Collectively, the novels in this study articulate social anxieties about the unclear and unstable role of daughters in the family, the physically and emotionally challenging work they, and all women, do, and the struggle for daughters to find a place in a family hierarchy, which is often structured not by effort or affection, but by proscribed traditional roles, which do not easily adapt to managing daughters, even if they are the ones holding the family together.
The managing daughter is a problem not accounted for in any conventional domestic structure or ideology so there is no role, no clear set of responsibilities and no boundaries that could, and arguably should, define her obligations, offer her opportunities for empowerment, or set necessary limits on the broad cultural mandate she has to comfort and care others.
The extremes she is often pushed to reveals the stresses and hidden conflicts for authority and autonomy inherent in domestic labor without the iconic angel in the house rhetoric that so often masks the difficulties of domestic life for women. She gains no authority or stability no matter how loving or even how necessary she is to a family because there simply is no position in the parental family structure for her. The managing daughter thus reveals a deep crack in the structure of the traditional Victorian family by showing that it often cannot accommodate, protect, or validate a loving non-traditional family member because it values traditional hierarchies over emotion or effort.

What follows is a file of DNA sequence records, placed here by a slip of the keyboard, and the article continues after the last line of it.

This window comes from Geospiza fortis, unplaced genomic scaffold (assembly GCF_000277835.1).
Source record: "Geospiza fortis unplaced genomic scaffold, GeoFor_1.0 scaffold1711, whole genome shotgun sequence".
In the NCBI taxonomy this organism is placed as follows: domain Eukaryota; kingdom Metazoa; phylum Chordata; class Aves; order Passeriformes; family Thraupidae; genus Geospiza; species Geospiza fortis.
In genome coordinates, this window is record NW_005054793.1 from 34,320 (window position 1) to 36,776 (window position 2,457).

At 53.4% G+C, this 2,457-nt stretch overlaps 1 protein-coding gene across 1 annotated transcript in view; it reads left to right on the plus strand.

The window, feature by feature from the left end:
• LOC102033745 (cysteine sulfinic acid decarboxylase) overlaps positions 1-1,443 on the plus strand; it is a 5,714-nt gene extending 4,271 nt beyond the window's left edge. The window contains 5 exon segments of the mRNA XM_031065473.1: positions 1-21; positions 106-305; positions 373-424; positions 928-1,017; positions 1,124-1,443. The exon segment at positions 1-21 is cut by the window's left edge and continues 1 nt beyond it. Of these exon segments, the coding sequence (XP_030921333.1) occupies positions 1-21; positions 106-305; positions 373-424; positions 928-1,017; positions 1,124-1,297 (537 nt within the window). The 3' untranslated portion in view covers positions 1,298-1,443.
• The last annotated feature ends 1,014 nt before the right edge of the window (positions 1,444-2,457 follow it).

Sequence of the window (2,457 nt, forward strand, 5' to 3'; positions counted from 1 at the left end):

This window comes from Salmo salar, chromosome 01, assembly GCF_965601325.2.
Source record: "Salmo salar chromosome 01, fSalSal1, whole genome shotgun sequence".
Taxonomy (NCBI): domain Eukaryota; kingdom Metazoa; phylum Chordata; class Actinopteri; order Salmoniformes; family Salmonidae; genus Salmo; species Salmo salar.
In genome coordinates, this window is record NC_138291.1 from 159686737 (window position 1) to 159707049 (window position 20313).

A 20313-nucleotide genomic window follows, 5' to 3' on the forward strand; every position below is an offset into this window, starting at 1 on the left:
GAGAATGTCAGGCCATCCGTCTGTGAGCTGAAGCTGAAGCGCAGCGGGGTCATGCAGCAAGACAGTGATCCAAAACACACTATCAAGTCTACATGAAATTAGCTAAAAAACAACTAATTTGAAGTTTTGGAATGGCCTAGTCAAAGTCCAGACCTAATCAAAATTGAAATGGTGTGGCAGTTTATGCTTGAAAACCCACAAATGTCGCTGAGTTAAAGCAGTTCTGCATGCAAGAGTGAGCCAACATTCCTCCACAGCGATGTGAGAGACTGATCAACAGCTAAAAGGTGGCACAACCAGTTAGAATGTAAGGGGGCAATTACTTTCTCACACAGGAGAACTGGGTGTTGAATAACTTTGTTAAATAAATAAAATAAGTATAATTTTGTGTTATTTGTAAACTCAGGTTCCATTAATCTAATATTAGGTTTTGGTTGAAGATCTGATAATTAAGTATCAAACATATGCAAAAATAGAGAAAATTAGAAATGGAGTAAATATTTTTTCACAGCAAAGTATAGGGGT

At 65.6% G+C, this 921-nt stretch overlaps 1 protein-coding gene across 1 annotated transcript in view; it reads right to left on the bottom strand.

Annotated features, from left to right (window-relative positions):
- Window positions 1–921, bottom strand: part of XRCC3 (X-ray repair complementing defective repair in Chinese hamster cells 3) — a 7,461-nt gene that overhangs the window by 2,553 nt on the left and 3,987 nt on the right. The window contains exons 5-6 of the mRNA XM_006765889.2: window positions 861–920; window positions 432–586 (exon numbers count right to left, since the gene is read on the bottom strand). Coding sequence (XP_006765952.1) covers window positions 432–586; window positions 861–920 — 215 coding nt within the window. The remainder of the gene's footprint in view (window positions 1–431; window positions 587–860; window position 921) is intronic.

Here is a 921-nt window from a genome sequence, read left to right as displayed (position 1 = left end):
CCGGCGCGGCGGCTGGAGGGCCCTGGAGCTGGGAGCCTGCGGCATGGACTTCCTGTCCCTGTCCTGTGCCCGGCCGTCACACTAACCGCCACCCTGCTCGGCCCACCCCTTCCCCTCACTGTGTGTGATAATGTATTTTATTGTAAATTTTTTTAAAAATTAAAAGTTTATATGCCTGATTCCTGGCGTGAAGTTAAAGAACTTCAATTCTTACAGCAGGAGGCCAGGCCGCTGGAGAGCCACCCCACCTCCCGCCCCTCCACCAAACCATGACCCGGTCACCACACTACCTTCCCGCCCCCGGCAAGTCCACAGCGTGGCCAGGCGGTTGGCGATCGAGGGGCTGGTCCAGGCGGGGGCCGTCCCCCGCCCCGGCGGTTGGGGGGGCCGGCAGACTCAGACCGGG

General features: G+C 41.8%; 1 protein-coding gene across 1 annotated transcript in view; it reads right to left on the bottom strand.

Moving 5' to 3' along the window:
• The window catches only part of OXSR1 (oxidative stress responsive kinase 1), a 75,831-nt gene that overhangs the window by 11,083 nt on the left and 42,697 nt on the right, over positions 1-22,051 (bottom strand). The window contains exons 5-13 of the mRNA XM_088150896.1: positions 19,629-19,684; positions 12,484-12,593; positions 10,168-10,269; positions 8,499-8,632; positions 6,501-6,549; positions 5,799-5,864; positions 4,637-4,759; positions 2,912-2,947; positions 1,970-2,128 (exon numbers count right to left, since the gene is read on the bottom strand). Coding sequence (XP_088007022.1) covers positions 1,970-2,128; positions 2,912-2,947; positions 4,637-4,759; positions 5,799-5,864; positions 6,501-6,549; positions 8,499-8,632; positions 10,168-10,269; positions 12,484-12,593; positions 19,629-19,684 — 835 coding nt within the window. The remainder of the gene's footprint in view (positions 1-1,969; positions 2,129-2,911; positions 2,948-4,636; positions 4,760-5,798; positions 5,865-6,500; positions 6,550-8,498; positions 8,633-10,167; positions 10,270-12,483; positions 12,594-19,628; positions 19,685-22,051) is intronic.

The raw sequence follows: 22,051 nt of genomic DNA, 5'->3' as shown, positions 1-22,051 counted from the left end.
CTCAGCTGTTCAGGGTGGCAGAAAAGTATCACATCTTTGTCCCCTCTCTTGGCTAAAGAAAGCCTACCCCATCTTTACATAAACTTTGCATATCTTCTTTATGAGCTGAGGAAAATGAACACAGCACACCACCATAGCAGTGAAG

Yet, in doing so, it also suggests that if it is position not passion that matters, then as long as a woman assumes the right position in the family then deep emotional connections to others are not necessary for her to care competently for others.
Virginia B. Engholm , The average birth rate per woman in was just over seven, but by , that rate had fallen to just under than three and a half. The question that this dissertation explores is what cultural narratives about reproduction and reproductive control emerge in the wake of this demographic shift. How do women, and society, control birth? This dissertation, then, constructs a cultural narrative of the process of controlling birth.
While the chapters of this work often focus on traditional sites of birth control—contraceptives, abortion, and eugenics—they are not limited to those forms, uncovering previously hidden narratives of reproduction control. By focusing on a variety of cultural texts—advertisements, fictional novels, historical writings, medical texts, popular print, and film—this project aims to create a sense of how these cultural productions work together to construct narratives about sexuality, reproduction, and reproductive control.